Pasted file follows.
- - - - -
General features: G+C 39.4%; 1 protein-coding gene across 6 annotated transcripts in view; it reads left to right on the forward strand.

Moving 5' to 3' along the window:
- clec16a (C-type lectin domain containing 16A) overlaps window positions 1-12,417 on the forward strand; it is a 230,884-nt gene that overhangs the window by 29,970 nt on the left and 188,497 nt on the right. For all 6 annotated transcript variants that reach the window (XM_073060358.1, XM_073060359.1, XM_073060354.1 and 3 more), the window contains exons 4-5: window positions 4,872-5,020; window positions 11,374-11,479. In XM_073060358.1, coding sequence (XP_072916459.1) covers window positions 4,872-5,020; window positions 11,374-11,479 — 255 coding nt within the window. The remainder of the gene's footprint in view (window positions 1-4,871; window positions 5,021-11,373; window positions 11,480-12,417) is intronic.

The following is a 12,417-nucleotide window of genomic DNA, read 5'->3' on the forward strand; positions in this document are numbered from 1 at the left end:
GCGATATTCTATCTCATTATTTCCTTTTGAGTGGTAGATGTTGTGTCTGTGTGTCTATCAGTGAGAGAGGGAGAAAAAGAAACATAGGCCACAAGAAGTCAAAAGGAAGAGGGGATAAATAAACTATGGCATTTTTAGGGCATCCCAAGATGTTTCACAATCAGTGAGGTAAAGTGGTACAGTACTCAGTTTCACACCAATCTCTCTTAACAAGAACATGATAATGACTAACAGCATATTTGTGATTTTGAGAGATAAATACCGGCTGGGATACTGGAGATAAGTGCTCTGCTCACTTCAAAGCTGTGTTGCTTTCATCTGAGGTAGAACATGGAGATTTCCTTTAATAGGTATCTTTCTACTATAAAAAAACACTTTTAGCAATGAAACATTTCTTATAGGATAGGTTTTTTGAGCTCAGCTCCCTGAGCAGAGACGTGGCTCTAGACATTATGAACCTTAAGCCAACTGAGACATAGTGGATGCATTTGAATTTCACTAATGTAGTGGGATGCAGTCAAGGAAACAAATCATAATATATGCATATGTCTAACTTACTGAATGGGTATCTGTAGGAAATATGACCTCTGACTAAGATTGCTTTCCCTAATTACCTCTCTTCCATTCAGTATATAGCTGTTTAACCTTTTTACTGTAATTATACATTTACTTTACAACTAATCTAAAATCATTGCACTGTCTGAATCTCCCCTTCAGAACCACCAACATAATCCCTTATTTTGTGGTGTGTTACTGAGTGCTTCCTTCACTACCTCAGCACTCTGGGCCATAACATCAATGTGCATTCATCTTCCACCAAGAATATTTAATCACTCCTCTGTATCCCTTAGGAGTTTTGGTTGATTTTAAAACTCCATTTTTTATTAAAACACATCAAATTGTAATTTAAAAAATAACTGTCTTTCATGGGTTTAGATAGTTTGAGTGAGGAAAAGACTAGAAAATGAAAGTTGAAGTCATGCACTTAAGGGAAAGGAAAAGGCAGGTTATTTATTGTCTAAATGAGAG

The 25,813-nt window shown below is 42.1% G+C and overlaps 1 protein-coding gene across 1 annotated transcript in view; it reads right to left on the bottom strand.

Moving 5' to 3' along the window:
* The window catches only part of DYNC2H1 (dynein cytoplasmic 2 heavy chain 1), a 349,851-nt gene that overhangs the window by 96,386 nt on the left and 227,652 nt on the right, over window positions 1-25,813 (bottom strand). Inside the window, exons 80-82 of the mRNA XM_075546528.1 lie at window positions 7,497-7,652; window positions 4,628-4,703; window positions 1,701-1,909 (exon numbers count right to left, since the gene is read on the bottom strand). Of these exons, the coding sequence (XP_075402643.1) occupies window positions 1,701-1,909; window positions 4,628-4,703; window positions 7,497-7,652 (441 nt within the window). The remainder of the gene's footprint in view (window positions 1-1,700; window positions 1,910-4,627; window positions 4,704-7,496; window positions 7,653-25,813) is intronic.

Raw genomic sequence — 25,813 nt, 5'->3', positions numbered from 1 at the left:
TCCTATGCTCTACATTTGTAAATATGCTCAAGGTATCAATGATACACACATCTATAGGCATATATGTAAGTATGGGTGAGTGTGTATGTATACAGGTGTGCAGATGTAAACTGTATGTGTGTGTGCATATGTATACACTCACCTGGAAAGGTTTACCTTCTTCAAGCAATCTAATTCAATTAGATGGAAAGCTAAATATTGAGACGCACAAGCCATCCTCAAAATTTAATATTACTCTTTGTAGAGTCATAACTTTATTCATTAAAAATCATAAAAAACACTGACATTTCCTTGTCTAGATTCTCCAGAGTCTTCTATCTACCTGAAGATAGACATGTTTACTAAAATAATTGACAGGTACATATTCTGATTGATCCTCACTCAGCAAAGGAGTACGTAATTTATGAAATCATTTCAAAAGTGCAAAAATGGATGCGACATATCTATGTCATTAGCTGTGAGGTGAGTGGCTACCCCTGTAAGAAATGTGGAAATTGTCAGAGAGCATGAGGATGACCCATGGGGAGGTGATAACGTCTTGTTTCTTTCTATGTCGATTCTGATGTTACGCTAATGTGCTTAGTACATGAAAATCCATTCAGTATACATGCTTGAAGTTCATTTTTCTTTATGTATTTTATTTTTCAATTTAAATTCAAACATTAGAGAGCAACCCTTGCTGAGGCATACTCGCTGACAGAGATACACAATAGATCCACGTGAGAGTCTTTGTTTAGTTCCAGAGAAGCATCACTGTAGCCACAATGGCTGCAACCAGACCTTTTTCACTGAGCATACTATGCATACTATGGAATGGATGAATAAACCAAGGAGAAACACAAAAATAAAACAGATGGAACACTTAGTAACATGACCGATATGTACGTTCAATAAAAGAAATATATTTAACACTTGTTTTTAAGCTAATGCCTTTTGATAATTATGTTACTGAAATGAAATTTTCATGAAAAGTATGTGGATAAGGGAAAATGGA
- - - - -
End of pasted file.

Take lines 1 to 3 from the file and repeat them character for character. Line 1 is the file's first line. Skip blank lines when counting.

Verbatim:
General features: G+C 39.4%; 1 protein-coding gene across 6 annotated transcripts in view; it reads left to right on the forward strand.

Moving 5' to 3' along the window:
- clec16a (C-type lectin domain containing 16A) overlaps window positions 1-12,417 on the forward strand; it is a 230,884-nt gene that overhangs the window by 29,970 nt on the left and 188,497 nt on the right. For all 6 annotated transcript variants that reach the window (XM_073060358.1, XM_073060359.1, XM_073060354.1 and 3 more), the window contains exons 4-5: window positions 4,872-5,020; window positions 11,374-11,479. In XM_073060358.1, coding sequence (XP_072916459.1) covers window positions 4,872-5,020; window positions 11,374-11,479 — 255 coding nt within the window. The remainder of the gene's footprint in view (window positions 1-4,871; window positions 5,021-11,373; window positions 11,480-12,417) is intronic.